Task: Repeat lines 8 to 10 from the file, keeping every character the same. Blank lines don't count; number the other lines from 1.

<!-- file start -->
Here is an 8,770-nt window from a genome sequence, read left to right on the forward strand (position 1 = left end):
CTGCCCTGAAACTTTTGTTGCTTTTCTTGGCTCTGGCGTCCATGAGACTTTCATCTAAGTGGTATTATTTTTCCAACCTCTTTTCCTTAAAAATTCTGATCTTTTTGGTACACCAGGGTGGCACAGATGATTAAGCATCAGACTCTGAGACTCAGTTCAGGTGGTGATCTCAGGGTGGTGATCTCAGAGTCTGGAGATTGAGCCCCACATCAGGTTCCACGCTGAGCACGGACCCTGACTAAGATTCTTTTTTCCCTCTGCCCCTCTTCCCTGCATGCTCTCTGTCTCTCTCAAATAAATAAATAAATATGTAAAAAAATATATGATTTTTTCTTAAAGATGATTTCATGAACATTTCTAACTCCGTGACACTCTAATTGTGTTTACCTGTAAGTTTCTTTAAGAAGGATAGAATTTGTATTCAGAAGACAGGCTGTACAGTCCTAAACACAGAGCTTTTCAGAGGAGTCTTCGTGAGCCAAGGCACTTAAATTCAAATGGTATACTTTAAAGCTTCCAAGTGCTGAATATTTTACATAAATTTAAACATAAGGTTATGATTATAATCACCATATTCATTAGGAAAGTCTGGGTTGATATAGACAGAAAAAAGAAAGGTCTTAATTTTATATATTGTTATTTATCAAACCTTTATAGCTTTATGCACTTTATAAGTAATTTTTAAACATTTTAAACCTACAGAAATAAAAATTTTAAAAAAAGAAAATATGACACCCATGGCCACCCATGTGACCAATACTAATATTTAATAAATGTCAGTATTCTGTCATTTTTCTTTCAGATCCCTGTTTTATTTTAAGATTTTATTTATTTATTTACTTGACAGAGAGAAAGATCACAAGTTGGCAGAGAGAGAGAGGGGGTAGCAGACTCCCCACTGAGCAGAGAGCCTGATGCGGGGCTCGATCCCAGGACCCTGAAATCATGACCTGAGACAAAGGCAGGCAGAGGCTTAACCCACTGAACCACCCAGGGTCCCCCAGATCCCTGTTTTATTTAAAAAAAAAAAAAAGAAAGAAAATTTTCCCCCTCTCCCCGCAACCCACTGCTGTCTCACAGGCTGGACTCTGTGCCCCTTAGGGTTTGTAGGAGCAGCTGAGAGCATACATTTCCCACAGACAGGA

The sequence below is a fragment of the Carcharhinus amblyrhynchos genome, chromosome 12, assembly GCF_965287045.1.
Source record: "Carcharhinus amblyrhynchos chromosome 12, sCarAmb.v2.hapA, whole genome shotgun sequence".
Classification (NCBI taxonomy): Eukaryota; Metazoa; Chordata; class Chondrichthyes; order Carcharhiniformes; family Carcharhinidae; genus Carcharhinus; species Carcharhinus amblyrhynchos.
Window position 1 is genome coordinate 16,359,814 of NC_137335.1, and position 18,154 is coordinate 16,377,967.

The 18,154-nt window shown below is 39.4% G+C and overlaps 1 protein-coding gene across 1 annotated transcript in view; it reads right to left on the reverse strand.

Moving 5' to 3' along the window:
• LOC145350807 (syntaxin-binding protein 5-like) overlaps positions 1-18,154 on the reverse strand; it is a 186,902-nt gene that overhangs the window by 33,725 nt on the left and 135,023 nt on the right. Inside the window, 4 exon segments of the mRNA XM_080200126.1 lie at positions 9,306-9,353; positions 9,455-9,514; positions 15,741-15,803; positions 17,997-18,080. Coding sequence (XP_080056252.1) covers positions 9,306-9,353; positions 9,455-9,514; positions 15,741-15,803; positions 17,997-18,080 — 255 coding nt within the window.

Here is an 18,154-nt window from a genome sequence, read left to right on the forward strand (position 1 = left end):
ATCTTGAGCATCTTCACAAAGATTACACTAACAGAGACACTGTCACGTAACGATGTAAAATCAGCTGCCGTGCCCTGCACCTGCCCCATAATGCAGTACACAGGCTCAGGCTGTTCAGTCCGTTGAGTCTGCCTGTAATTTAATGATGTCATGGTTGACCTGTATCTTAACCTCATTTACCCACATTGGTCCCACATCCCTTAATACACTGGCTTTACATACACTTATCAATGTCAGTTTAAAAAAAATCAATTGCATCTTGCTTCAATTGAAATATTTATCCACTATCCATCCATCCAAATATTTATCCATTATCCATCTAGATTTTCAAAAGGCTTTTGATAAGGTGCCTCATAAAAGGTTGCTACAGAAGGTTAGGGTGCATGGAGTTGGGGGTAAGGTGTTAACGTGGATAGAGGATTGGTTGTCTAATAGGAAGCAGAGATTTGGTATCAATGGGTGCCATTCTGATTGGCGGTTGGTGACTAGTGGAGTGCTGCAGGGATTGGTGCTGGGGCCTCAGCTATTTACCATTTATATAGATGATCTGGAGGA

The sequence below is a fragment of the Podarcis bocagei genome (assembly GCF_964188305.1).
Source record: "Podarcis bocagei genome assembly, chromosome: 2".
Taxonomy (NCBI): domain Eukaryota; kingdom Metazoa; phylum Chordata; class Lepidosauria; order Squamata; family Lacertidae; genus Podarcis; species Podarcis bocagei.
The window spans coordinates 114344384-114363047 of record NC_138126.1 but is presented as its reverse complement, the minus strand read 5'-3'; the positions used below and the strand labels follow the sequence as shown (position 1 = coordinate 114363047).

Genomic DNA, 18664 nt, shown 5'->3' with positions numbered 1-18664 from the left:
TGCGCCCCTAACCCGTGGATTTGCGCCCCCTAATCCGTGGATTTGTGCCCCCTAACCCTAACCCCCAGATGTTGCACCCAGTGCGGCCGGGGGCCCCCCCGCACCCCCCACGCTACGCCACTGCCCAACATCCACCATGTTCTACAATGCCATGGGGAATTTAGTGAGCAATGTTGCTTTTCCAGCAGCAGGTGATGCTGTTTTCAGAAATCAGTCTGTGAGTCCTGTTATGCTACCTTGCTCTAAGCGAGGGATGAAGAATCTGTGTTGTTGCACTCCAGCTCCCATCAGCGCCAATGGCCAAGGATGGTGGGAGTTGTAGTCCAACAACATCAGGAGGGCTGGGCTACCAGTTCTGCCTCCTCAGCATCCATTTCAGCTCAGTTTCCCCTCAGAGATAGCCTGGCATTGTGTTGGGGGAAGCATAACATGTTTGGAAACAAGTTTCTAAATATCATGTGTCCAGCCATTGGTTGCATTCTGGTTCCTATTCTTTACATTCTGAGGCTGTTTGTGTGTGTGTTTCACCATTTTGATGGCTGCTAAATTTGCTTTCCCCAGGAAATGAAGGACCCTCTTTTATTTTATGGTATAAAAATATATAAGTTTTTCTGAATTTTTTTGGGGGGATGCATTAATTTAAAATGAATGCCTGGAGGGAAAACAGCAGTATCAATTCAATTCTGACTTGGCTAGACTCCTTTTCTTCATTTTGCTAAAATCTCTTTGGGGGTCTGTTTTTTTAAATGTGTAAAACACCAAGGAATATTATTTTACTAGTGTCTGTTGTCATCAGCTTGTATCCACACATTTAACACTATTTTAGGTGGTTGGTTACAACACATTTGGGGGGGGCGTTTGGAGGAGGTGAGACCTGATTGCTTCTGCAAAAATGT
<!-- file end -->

Moving 5' to 3' along the window:
• LOC145350807 (syntaxin-binding protein 5-like) overlaps positions 1-18,154 on the reverse strand; it is a 186,902-nt gene that overhangs the window by 33,725 nt on the left and 135,023 nt on the right. Inside the window, 4 exon segments of the mRNA XM_080200126.1 lie at positions 9,306-9,353; positions 9,455-9,514; positions 15,741-15,803; positions 17,997-18,080. Coding sequence (XP_080056252.1) covers positions 9,306-9,353; positions 9,455-9,514; positions 15,741-15,803; positions 17,997-18,080 — 255 coding nt within the window.

Here is an 18,154-nt window from a genome sequence, read left to right on the forward strand (position 1 = left end):